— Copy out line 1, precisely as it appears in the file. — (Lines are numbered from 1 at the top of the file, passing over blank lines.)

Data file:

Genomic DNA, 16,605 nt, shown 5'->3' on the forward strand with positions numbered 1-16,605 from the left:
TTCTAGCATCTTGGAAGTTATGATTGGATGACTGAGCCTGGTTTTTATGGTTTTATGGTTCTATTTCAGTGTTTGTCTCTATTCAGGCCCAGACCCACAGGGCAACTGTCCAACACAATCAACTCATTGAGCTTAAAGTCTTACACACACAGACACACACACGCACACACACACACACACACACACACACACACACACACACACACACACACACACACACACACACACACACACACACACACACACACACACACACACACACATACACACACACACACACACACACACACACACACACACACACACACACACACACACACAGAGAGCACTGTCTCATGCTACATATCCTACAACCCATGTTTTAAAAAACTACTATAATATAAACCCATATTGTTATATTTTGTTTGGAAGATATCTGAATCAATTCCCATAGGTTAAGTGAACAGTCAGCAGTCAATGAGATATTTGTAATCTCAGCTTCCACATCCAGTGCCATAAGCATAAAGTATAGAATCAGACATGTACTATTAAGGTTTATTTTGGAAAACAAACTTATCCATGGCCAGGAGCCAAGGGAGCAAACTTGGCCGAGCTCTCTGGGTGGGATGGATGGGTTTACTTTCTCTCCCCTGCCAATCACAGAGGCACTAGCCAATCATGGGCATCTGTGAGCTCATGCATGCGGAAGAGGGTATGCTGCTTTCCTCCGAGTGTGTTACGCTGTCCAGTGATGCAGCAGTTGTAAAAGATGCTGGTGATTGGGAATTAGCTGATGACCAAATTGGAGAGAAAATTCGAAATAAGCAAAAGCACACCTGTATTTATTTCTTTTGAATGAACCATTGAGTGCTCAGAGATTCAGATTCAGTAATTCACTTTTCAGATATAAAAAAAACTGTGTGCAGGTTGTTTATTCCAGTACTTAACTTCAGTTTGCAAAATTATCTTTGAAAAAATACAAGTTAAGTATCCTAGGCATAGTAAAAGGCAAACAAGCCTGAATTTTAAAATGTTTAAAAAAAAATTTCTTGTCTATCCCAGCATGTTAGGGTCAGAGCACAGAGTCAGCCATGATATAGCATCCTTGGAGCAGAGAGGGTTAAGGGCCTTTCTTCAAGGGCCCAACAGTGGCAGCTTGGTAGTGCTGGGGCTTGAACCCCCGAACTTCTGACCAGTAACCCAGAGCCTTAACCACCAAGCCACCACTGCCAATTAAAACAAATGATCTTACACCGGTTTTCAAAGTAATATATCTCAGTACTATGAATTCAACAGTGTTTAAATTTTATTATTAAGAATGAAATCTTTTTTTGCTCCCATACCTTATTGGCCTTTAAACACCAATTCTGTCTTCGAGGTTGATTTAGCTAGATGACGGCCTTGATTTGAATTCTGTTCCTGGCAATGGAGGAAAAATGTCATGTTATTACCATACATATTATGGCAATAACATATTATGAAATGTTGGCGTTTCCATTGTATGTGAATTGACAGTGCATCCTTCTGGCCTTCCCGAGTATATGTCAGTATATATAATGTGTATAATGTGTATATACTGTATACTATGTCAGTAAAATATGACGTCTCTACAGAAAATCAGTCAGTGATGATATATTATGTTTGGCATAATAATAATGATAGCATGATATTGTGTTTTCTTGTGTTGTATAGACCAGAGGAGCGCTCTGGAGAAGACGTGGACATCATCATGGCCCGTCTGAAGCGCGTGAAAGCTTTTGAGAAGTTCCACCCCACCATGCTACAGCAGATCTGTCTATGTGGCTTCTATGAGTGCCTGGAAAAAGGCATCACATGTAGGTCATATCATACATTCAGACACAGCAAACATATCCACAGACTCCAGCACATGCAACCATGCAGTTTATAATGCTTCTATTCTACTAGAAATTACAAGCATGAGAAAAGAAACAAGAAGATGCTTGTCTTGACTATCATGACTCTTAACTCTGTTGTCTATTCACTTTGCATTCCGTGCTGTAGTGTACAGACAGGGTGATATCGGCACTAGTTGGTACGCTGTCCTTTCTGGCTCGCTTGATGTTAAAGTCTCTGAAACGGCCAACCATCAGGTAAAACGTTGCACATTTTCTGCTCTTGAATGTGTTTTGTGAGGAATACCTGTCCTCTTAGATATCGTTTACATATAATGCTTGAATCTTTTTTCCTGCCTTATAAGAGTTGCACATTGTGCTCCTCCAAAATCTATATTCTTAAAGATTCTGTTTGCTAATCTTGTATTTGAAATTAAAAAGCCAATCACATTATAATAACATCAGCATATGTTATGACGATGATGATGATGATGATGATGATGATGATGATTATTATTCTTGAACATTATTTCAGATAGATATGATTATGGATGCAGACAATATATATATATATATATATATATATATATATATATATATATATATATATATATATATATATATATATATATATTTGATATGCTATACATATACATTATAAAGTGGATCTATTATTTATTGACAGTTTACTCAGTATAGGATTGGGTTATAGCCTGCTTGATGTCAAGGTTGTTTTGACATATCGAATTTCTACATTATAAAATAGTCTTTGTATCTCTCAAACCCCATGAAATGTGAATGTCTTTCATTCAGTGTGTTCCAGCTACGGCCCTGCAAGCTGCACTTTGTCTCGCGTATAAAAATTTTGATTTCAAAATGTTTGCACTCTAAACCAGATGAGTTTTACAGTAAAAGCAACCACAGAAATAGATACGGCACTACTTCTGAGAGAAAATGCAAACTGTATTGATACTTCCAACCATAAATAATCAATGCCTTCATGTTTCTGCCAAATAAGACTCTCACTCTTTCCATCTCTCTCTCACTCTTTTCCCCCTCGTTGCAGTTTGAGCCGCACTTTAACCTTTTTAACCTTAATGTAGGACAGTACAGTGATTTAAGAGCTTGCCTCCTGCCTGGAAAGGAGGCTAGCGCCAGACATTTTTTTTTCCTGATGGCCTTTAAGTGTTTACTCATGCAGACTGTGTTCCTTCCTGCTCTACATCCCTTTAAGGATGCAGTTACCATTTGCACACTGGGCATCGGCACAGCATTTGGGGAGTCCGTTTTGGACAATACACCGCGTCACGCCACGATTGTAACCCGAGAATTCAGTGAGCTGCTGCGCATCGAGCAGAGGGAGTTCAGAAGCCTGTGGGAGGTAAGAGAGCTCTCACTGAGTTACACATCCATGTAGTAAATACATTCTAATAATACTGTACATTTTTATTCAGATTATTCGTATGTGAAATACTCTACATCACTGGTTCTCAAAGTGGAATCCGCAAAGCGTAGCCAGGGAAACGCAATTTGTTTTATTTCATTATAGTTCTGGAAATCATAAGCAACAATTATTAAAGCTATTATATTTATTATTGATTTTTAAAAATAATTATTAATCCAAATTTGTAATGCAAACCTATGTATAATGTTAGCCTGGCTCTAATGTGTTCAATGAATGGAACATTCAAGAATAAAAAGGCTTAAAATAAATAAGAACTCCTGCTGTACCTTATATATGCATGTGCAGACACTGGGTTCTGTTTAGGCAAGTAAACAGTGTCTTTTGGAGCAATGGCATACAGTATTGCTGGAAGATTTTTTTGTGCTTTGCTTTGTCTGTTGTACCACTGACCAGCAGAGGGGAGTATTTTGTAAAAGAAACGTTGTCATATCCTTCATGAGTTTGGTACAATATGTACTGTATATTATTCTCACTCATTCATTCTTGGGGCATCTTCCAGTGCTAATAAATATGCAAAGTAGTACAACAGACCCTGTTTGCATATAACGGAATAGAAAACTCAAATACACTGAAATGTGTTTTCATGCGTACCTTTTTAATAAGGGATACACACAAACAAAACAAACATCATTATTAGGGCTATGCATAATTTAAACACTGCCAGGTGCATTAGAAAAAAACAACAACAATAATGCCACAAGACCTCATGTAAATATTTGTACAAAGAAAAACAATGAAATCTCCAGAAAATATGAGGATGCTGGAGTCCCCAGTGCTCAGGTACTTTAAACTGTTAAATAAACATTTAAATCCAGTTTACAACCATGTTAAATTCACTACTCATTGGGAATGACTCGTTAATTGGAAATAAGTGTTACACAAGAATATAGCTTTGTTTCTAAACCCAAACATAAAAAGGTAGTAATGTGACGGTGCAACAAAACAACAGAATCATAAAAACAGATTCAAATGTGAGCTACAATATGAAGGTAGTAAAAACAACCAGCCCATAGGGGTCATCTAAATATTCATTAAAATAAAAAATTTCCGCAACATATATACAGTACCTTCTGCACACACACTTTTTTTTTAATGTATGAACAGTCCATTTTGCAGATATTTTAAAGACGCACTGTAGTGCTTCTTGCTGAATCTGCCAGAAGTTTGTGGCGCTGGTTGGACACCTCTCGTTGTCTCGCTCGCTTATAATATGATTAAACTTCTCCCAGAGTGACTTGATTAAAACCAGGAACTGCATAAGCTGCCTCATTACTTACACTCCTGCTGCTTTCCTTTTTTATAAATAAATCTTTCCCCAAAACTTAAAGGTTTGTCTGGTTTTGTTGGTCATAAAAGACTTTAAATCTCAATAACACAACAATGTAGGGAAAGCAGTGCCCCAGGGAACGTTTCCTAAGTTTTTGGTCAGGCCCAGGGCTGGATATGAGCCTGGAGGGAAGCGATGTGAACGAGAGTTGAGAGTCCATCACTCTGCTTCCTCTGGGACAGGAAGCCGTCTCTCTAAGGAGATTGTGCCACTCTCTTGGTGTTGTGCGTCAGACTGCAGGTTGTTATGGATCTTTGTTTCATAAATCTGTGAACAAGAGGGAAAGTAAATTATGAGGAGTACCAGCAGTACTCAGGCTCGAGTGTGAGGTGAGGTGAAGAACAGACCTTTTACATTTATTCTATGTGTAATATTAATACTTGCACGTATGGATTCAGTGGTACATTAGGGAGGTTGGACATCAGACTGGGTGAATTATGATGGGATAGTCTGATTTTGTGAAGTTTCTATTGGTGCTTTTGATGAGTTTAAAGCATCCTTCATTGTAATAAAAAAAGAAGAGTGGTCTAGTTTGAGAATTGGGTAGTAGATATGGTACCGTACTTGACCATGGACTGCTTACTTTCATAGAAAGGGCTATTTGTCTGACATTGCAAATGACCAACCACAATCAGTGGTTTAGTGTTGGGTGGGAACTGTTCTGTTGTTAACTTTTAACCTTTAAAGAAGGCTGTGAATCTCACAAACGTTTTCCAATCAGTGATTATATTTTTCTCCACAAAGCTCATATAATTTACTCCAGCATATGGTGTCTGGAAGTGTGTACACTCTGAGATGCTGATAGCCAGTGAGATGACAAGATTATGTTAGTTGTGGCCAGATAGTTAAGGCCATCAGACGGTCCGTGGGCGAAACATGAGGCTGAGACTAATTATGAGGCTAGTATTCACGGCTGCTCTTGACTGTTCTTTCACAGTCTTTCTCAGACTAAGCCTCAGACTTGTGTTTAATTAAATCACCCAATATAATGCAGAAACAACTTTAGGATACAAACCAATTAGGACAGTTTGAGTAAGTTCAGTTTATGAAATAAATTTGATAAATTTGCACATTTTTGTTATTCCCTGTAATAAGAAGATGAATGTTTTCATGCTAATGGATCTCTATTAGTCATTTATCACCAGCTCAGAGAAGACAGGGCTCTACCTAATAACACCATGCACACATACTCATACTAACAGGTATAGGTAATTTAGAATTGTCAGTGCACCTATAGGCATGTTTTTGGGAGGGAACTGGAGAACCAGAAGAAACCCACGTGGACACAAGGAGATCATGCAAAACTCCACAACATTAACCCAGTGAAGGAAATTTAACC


Genomic DNA, 16,605 nt, shown 5'->3' on the forward strand with positions numbered 1-16,605 from the left: